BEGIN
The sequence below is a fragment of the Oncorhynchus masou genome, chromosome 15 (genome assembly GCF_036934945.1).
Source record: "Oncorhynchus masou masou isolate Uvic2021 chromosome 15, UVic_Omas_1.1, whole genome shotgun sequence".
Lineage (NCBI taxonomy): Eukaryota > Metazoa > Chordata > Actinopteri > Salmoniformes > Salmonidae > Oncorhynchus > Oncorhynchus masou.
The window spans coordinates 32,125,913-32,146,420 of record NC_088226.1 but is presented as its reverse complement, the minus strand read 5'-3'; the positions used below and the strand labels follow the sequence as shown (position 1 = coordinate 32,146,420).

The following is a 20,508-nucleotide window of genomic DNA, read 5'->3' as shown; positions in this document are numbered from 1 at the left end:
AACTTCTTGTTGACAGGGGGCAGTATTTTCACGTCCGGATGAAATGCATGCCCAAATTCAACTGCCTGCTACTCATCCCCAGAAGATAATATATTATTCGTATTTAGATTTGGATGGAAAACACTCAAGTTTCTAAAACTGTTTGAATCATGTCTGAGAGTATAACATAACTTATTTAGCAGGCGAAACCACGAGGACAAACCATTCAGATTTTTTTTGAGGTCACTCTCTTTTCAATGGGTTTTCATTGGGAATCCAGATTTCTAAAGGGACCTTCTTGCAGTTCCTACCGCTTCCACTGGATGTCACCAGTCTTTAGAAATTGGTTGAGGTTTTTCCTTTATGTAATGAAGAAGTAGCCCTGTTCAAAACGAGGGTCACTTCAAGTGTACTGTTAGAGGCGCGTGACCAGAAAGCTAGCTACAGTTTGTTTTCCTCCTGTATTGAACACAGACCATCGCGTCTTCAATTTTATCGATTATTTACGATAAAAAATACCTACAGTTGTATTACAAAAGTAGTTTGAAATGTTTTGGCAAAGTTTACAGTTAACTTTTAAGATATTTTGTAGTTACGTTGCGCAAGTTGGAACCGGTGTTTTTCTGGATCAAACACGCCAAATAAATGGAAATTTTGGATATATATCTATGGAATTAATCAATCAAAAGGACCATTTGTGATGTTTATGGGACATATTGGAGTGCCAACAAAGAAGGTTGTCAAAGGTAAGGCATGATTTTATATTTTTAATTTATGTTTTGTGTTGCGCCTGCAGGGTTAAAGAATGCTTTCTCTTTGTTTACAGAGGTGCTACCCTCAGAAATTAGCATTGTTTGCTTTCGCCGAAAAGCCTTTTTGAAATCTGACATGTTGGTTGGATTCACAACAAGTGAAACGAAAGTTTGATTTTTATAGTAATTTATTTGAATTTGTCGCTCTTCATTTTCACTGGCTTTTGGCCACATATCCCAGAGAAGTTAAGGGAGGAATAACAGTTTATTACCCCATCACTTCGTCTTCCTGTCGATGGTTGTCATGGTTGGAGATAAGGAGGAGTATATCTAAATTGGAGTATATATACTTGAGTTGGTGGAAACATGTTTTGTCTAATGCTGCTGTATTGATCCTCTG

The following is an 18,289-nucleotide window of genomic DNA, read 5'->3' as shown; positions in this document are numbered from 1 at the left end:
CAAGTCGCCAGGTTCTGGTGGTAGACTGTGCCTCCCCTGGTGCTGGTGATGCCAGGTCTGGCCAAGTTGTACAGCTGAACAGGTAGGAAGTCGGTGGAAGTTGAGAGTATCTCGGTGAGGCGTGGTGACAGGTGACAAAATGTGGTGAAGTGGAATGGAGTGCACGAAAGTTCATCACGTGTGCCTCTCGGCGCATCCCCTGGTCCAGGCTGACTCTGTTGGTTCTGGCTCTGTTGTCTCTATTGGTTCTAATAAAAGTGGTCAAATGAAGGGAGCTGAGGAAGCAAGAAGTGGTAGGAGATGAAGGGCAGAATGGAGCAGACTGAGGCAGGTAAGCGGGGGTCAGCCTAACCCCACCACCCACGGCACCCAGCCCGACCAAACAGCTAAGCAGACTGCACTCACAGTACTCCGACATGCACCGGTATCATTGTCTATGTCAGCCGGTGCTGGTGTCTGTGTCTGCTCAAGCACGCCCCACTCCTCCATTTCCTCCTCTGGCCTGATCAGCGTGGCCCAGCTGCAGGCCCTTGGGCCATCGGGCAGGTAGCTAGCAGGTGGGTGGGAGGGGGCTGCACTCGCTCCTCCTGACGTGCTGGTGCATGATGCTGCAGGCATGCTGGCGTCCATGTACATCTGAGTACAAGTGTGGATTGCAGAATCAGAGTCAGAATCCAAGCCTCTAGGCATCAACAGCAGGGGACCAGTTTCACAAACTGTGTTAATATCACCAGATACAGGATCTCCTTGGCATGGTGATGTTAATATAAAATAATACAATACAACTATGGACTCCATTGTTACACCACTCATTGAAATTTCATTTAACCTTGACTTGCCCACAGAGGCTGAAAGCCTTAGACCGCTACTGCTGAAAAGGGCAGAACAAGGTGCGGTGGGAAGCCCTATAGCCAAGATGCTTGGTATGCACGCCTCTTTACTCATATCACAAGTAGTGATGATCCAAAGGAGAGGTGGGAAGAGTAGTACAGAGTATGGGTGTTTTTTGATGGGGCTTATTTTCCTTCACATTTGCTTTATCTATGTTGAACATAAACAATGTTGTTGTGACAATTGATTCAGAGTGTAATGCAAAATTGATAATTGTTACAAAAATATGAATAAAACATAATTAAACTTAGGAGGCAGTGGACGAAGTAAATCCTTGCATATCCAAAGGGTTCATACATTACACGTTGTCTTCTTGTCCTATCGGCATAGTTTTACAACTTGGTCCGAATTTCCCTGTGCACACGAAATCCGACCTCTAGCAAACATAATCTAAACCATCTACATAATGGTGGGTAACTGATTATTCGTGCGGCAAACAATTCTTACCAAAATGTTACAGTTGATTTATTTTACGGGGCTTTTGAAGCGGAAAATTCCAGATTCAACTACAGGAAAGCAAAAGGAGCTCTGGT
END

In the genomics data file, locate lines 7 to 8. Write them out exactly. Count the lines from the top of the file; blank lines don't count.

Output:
The following is an 18,289-nucleotide window of genomic DNA, read 5'->3' as shown; positions in this document are numbered from 1 at the left end:
CAAGTCGCCAGGTTCTGGTGGTAGACTGTGCCTCCCCTGGTGCTGGTGATGCCAGGTCTGGCCAAGTTGTACAGCTGAACAGGTAGGAAGTCGGTGGAAGTTGAGAGTATCTCGGTGAGGCGTGGTGACAGGTGACAAAATGTGGTGAAGTGGAATGGAGTGCACGAAAGTTCATCACGTGTGCCTCTCGGCGCATCCCCTGGTCCAGGCTGACTCTGTTGGTTCTGGCTCTGTTGTCTCTATTGGTTCTAATAAAAGTGGTCAAATGAAGGGAGCTGAGGAAGCAAGAAGTGGTAGGAGATGAAGGGCAGAATGGAGCAGACTGAGGCAGGTAAGCGGGGGTCAGCCTAACCCCACCACCCACGGCACCCAGCCCGACCAAACAGCTAAGCAGACTGCACTCACAGTACTCCGACATGCACCGGTATCATTGTCTATGTCAGCCGGTGCTGGTGTCTGTGTCTGCTCAAGCACGCCCCACTCCTCCATTTCCTCCTCTGGCCTGATCAGCGTGGCCCAGCTGCAGGCCCTTGGGCCATCGGGCAGGTAGCTAGCAGGTGGGTGGGAGGGGGCTGCACTCGCTCCTCCTGACGTGCTGGTGCATGATGCTGCAGGCATGCTGGCGTCCATGTACATCTGAGTACAAGTGTGGATTGCAGAATCAGAGTCAGAATCCAAGCCTCTAGGCATCAACAGCAGGGGACCAGTTTCACAAACTGTGTTAATATCACCAGATACAGGATCTCCTTGGCATGGTGATGTTAATATAAAATAATACAATACAACTATGGACTCCATTGTTACACCACTCATTGAAATTTCATTTAACCTTGACTTGCCCACAGAGGCTGAAAGCCTTAGACCGCTACTGCTGAAAAGGGCAGAACAAGGTGCGGTGGGAAGCCCTATAGCCAAGATGCTTGGTATGCACGCCTCTTTACTCATATCACAAGTAGTGATGATCCAAAGGAGAGGTGGGAAGAGTAGTACAGAGTATGGGTGTTTTTTGATGGGGCTTATTTTCCTTCACATTTGCTTTATCTATGTTGAACATAAACAATGTTGTTGTGACAATTGATTCAGAGTGTAATGCAAAATTGATAATTGTTACAAAAATATGAATAAAACATAATTAAACTTAGGAGGCAGTGGACGAAGTAAATCCTTGCATATCCAAAGGGTTCATACATTACACGTTGTCTTCTTGTCCTATCGGCATAGTTTTACAACTTGGTCCGAATTTCCCTGTGCACACGAAATCCGACCTCTAGCAAACATAATCTAAACCATCTACATAATGGTGGGTAACTGATTATTCGTGCGGCAAACAATTCTTACCAAAATGTTACAGTTGATTTATTTTACGGGGCTTTTGAAGCGGAAAATTCCAGATTCAACTACAGGAAAGCAAAAGGAGCTCTGGT